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I am trying to do a Notification Action (for Android 4.1+) that will copy some text to the clipboard. I read the reference about the Copy-Paste feature and now I have this:

        ClipboardManager clipboard = (ClipboardManager)
    ClipData clip = ClipData.newPlainText("simple text","Hello, World!");

I don't know how to put it into an Intent that will be put into a PendingIntent.

If you can give me some example and explain it - it will be great! I'm a new with android developing. Thank you in advance.

Edit: I found this: http://stackoverflow.com/a/12601766/1866009 but I don't understand it correctly.

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2 Answers 2

up vote 4 down vote accepted

check this tutorial about android notifications actions :


when creating the pendingIntent , give it a custom intent that will be received by your broadcastReceiver (defined in your manifest, example here ) , and then do whatever you wish with it (for example copy to the clipboard) .

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Thank you very much! I read these tutorials and solved my problem! –  Dennis Jan 12 '13 at 15:04

With android developer's help the problem was solved by this code:

        BroadcastReceiver brCopy = new BroadcastReceiver() {

        public void onReceive(Context context, Intent intent) {
            ClipboardManager clipboard = (ClipboardManager)
            ClipData clip = ClipData.newPlainText("label", "text");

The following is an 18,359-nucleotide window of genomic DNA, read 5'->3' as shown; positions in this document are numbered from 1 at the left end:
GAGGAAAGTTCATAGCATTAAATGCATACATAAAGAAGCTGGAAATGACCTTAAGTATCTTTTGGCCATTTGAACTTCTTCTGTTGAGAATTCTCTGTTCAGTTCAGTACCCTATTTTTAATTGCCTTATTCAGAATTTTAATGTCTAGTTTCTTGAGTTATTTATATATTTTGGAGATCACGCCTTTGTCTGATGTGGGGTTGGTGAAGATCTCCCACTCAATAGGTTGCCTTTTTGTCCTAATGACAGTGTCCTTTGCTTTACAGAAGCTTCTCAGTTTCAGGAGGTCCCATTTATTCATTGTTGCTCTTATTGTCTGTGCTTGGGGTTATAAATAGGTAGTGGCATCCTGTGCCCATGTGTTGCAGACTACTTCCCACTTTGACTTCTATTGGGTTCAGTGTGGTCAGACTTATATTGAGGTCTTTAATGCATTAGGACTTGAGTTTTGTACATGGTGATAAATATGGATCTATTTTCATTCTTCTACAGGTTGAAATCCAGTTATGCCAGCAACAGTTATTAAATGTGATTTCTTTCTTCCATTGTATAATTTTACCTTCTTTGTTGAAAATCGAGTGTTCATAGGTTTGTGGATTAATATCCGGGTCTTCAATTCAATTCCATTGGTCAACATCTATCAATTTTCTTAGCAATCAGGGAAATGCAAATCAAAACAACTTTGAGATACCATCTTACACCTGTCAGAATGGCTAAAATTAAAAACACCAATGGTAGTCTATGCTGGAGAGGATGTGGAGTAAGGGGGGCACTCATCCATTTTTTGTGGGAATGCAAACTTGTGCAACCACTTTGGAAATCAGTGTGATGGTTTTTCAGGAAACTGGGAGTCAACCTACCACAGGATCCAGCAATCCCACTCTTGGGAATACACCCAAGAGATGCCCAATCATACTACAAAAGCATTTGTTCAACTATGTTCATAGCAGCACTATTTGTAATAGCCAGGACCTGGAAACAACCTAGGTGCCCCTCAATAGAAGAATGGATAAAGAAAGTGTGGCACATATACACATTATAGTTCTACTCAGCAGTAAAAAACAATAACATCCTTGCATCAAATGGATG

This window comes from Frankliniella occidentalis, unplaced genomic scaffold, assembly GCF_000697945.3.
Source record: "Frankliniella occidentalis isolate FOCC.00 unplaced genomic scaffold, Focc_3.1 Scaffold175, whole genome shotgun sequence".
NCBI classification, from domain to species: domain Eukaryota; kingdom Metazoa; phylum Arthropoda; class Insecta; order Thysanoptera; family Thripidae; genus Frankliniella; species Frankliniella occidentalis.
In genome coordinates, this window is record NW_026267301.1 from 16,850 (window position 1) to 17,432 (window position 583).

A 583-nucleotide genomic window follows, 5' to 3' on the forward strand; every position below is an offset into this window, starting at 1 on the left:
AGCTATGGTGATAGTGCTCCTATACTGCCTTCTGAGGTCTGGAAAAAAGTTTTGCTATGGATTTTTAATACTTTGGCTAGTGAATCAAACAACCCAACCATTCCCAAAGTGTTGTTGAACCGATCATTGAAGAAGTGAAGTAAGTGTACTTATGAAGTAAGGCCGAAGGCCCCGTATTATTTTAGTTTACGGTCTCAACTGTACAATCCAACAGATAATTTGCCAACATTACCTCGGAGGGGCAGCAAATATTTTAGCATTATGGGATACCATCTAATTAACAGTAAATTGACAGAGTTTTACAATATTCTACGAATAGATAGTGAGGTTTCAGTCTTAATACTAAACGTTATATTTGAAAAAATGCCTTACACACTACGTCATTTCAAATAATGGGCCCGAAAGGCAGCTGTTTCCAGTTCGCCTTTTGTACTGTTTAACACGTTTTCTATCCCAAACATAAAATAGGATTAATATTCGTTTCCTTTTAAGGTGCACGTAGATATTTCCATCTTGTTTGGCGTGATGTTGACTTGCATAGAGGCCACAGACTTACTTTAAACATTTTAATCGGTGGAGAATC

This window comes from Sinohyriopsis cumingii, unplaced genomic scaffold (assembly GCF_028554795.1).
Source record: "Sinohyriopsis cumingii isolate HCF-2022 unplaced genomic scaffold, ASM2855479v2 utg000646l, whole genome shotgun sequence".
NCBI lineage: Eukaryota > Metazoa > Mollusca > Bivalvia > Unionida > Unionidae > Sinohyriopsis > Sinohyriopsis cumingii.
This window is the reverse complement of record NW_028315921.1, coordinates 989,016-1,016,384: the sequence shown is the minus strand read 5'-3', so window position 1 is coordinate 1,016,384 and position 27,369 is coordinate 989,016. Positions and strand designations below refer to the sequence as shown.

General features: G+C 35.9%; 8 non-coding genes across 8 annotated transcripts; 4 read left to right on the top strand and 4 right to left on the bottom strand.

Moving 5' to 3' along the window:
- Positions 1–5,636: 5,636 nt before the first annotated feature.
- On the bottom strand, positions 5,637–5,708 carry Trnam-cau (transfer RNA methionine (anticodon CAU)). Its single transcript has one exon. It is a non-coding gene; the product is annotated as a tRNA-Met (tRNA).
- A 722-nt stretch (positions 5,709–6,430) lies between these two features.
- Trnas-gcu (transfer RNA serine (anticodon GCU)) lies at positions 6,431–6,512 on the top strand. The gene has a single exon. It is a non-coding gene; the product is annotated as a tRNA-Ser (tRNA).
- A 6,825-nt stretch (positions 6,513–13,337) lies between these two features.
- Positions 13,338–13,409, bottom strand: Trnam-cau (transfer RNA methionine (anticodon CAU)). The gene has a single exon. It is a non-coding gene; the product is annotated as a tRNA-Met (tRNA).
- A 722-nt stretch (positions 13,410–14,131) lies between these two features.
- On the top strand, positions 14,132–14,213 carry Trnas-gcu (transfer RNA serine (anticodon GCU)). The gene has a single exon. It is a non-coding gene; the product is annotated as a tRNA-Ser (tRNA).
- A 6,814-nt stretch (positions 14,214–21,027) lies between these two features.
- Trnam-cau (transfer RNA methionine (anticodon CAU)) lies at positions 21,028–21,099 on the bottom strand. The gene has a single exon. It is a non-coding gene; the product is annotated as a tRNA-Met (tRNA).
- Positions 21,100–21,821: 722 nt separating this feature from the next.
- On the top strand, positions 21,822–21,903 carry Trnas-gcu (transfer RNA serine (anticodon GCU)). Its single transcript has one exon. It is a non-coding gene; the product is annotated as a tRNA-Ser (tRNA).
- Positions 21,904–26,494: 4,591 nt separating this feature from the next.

Toast.makeText(mContext, "Copied!", Toast.LENGTH_SHORT).show();

    IntentFilter intentFilter = new IntentFilter("com.example.ACTION_COPY");
    mContext.registerReceiver(brCopy, intentFilter);

    Intent copy = new Intent("com.example.ACTION_COPY");
    PendingIntent piCopy = PendingIntent.getBroadcast(mContext, 0, copy, PendingIntent.FLAG_CANCEL_CURRENT);

    mBuilder.addAction(android.R.drawable.ic_menu_copy, "Copy", piCopy);
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you could have put it on the question itself , with a horizontal divider . :) –  android developer Jan 12 '13 at 15:43
Aside: users here are encouraged to add their own answers, and generally discouraged from editing solutions retrospectively into their question. For future readers, it is much better to read a question how it was originally asked (with appropriate improvements) and then finding answers below. This improves the quality of the data carried by the API too. +1 to Dennis. –  halfer Feb 2 '13 at 15:12

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